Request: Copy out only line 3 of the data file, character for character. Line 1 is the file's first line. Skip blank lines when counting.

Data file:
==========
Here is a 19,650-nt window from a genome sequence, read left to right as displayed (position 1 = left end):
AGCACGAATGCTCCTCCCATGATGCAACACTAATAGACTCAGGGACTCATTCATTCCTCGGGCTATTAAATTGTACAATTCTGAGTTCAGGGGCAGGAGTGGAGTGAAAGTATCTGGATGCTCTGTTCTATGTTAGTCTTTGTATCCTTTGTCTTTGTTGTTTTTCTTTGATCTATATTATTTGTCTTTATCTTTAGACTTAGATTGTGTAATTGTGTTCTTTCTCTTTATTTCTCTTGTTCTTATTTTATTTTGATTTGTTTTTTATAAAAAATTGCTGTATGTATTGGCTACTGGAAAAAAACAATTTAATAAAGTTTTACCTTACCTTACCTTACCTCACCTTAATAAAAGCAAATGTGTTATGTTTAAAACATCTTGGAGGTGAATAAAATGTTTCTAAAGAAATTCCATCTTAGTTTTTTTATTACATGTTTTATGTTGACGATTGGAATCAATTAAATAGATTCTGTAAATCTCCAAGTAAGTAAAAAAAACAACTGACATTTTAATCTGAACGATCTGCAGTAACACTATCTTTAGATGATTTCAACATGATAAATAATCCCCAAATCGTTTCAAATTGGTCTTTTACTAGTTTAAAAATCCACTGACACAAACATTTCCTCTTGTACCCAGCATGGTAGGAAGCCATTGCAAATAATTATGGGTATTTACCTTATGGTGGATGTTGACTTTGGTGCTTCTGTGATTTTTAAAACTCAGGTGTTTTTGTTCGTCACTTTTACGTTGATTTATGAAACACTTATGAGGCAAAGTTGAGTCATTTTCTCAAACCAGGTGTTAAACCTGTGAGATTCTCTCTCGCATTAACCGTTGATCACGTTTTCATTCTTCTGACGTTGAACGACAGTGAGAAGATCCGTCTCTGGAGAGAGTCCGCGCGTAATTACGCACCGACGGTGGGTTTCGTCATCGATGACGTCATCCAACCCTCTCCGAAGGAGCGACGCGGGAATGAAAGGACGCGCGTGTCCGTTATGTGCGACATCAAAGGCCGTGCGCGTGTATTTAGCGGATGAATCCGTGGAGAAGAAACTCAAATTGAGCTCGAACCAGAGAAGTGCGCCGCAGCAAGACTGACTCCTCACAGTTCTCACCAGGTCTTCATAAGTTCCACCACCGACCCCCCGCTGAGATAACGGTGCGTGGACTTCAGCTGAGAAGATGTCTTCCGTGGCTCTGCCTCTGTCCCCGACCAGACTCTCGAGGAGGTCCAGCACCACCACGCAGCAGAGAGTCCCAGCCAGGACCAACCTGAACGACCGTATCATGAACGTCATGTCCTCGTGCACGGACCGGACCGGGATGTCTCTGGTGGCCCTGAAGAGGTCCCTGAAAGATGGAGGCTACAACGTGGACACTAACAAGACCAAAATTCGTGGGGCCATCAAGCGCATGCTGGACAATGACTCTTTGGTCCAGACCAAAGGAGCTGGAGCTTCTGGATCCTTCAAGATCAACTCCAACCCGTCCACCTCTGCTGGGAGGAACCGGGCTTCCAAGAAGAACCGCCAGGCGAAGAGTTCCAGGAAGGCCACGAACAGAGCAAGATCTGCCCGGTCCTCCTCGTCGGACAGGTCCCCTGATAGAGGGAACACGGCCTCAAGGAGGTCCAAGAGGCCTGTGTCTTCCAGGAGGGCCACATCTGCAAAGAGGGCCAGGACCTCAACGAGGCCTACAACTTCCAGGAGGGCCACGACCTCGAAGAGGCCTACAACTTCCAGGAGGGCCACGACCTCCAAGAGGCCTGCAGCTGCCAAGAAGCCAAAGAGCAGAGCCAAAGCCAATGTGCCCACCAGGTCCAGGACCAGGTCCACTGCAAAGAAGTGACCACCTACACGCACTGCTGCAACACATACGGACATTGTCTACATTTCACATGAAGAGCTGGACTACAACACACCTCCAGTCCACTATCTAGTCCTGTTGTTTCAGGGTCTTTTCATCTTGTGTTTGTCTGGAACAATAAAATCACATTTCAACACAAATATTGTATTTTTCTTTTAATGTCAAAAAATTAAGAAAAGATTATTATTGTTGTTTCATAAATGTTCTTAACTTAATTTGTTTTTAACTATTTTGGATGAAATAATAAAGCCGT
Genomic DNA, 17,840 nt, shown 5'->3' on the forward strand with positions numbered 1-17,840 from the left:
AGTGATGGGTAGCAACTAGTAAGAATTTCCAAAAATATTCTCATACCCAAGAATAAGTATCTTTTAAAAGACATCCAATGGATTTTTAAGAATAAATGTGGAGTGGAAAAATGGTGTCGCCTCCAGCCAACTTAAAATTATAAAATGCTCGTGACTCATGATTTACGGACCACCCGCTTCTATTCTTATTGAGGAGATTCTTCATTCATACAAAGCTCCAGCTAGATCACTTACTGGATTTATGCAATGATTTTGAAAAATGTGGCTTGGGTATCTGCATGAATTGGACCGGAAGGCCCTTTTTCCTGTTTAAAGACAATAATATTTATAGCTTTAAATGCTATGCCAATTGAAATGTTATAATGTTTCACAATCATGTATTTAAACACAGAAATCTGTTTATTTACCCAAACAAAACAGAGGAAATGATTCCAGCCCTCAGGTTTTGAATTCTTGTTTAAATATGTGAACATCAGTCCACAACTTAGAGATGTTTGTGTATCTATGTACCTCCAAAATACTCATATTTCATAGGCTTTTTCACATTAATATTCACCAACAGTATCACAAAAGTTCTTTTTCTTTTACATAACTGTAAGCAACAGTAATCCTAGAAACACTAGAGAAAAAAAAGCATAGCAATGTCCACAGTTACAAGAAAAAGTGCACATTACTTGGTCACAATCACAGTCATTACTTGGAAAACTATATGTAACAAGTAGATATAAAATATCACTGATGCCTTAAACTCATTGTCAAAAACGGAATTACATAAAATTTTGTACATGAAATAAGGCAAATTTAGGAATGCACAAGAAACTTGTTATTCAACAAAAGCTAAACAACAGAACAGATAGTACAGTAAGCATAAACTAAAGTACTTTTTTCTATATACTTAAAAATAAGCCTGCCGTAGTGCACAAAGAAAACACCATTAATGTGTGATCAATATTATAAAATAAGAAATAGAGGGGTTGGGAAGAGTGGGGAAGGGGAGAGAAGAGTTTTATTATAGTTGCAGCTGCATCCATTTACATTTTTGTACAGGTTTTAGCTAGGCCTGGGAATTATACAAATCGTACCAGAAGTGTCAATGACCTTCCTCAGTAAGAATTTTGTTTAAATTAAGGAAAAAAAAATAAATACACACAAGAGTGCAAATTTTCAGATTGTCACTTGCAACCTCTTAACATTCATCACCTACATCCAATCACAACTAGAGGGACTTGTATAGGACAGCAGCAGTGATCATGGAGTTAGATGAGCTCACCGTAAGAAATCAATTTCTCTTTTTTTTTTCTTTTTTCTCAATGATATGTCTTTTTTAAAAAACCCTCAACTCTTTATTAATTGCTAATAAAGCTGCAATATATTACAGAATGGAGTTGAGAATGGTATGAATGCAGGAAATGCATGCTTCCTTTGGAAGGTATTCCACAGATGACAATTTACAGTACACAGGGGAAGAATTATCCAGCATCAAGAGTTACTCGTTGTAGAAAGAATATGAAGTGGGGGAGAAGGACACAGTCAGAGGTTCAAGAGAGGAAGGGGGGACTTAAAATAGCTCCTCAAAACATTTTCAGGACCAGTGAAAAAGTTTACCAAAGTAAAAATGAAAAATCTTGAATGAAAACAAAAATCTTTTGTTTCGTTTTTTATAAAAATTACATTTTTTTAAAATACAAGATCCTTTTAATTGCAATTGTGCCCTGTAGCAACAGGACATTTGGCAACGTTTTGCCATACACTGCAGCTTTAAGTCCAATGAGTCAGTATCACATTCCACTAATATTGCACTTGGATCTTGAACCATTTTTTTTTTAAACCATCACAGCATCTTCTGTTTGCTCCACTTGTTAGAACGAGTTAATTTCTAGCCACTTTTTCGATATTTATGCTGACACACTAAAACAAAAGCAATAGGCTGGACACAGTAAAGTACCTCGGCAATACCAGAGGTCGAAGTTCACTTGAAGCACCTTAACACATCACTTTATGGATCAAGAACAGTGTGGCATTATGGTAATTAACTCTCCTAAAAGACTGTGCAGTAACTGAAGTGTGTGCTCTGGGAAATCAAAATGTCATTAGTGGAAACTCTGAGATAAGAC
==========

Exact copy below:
Genomic DNA, 17,840 nt, shown 5'->3' on the forward strand with positions numbered 1-17,840 from the left: